HOUSTON -- Even as the Astros wrapped up the American League West title, the questions had started -- just how far could they last in a postseason without those top-of-the-rotation horses they had leaned on so heavily in the past?
Turns out, they almost did. Though the Astros fell to the Braves in the World Series, losing Game 6, 7-0, there are bright spots that give reason for optimism moving forward.
While not perfect, these four had their moments in the World Series, too. Absent the luxury of horses at the top, the Astros had to piece their pitching together, day after day, week after week, all the way into November.
There were times, especially during the AL Championship Series, when the simple act of figuring out how to navigate Astros pitchers through one nine-inning game seemed to be a challenge. And yet, here the Astros were, one of the final two teams standing and with a chance to force a Game 7 in the Fall Classic.
“We’re really proud of these young guys,” veteran catcher Martín Maldonado said. “Hopefully, they embraced this and will keep moving forward. Having Javier, Framber, Urquidy, those guys ... they’re going to be here a long time. They got a taste of the playoffs and World Series, and we’re going to be counting on them next year.”
If experience matters, Garcia could emerge next year as the ace. Consider the jump he made from one year to the next: In 2020, he pitched a total of 12 1/3 innings in the big leagues. This year, he passed that in the postseason alone, throwing 15 2/3 innings in October (and November). That’s on top of the biggest workload he’s ever had in a regular season at any level. He threw 155 1/3 innings, up from 108 2/3 that he logged at two Minor League levels in 2019.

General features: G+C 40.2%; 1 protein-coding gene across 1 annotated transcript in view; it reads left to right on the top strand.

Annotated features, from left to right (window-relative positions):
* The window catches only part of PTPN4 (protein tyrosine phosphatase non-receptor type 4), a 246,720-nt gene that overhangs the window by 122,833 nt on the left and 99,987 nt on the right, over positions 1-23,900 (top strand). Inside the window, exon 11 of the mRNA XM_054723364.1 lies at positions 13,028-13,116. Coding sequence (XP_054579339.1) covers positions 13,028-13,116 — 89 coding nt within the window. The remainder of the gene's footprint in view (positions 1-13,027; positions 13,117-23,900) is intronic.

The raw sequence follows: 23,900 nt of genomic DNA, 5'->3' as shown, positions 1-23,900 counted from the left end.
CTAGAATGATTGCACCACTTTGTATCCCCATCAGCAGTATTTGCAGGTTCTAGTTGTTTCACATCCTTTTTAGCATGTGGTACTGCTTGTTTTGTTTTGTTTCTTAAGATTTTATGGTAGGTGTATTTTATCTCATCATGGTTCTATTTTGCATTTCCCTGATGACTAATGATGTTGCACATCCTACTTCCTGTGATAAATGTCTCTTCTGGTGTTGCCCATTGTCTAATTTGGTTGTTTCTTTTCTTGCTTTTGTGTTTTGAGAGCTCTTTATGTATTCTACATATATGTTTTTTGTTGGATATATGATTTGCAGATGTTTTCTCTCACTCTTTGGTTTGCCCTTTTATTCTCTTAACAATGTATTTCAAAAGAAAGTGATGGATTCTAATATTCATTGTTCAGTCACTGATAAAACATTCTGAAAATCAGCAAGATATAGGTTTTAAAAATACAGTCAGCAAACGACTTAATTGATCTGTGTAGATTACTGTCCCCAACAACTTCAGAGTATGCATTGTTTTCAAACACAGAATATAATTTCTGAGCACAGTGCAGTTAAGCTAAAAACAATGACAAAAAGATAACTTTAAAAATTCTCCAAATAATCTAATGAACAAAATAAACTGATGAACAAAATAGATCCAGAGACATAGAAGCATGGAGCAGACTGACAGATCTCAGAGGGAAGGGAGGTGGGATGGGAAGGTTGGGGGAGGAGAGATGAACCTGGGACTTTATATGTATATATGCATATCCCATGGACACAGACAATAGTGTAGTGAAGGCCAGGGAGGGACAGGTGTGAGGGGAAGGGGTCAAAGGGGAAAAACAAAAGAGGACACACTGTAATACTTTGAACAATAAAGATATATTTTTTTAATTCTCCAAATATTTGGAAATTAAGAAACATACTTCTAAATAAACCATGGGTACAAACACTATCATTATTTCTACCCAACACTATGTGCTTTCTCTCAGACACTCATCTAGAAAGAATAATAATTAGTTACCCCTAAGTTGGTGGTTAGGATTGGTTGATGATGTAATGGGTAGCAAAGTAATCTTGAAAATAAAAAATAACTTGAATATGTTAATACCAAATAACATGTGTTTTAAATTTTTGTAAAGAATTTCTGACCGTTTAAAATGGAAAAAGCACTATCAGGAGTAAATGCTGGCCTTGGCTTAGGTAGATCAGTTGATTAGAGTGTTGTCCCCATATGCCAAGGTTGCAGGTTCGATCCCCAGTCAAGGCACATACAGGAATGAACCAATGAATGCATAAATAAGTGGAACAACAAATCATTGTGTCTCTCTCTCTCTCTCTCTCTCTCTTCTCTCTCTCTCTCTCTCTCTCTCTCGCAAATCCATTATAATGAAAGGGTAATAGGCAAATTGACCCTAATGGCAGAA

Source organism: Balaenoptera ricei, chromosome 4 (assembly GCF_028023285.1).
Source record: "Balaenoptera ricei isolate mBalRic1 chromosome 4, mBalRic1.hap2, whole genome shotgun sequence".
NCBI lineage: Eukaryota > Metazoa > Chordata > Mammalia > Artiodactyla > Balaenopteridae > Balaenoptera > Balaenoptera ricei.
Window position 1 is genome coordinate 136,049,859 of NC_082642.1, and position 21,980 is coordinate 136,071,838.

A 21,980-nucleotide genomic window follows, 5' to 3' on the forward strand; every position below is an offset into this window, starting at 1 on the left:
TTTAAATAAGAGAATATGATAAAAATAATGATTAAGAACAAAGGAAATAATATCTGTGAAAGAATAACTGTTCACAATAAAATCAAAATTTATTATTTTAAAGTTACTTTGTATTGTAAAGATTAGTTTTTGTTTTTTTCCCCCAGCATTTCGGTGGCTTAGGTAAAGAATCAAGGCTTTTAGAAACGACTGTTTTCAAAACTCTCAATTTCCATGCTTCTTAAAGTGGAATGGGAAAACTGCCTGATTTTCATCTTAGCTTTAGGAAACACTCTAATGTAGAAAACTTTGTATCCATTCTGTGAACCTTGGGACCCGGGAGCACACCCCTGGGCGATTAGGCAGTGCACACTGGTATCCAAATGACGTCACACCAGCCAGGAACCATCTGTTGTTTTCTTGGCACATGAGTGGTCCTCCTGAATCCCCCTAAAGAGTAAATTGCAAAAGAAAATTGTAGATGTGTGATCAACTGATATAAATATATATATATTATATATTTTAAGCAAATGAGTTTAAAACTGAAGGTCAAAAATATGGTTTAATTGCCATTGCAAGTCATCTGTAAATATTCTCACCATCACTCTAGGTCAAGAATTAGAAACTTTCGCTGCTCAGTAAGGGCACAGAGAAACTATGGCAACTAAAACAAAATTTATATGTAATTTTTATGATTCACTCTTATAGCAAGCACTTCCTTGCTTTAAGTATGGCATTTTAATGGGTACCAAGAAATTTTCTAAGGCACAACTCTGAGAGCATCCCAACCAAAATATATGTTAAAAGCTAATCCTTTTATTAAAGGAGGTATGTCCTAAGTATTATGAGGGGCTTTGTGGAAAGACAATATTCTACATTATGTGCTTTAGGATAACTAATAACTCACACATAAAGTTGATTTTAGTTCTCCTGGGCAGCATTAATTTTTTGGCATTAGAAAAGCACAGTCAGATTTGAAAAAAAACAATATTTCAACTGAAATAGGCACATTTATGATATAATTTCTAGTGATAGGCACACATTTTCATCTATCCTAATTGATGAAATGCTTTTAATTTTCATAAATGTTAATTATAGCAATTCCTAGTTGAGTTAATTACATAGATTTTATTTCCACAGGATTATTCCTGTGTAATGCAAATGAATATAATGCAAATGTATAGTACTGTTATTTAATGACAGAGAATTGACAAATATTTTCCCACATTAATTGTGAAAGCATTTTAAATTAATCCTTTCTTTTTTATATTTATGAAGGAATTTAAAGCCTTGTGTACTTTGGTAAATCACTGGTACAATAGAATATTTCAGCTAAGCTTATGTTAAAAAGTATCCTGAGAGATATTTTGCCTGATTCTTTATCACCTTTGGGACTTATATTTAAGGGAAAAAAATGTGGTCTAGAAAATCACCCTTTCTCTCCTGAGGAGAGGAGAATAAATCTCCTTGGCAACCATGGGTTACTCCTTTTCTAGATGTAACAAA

Was it a little unfair to have him start Game 6 on short rest? Perhaps. Garcia was earmarked for around three innings, possibly four if he kept the damage to a minimum. The first two innings were nearly flawless – he struck out three batters and kept the pitch count low. But the third inning began with an Ozzie Albies single to right field, and things unraveled from there. Eddie Rosario walked with two outs, and Jorge Soler sent a 446-foot homer out of the ballpark over the façade in left field, putting the Braves ahead, 3-0.
“I went to the mound and I told him that was his last hitter, and to empty the tank,” said Brent Strom, who revealed he won't return as Astros pitching coach in 2022. “He tried too hard on a cutter and left it middle in. Soler does what Soler does -- he hit a missile.”
The immediate aftermath of losing a World Series leaves a bitter taste, and it’ll be a while before Astros pitchers will be able to look back at the month and draw positives. But here’s one advantage to playing this deep into a calendar year: Spring Training rolls around quickly. And while there will be inevitable roster turnover -- on the pitching side, Zack Greinke is a free agent -- Astros pitchers will feel a lot of familiarity when they gather in Florida in a few months.
“Just keeping focused on next year,” Garcia said. “Working on some of the things I’ve adjusted for these last couple outings that I felt really good about. Just keep focused, be ready to work and focus on everything that’s coming next year.”
The October run, while incomplete, could pay dividends moving forward. Urquidy now has three years of postseason experience. Valdez, a stabilizer in the rotation during the regular season, logged nearly 20 innings in the playoffs, and Javier could inch his way back into the rotation next year.
“The future’s really bright for those young guys,” Strom said. “They’re under control for a few years, and they’re only going to get better.”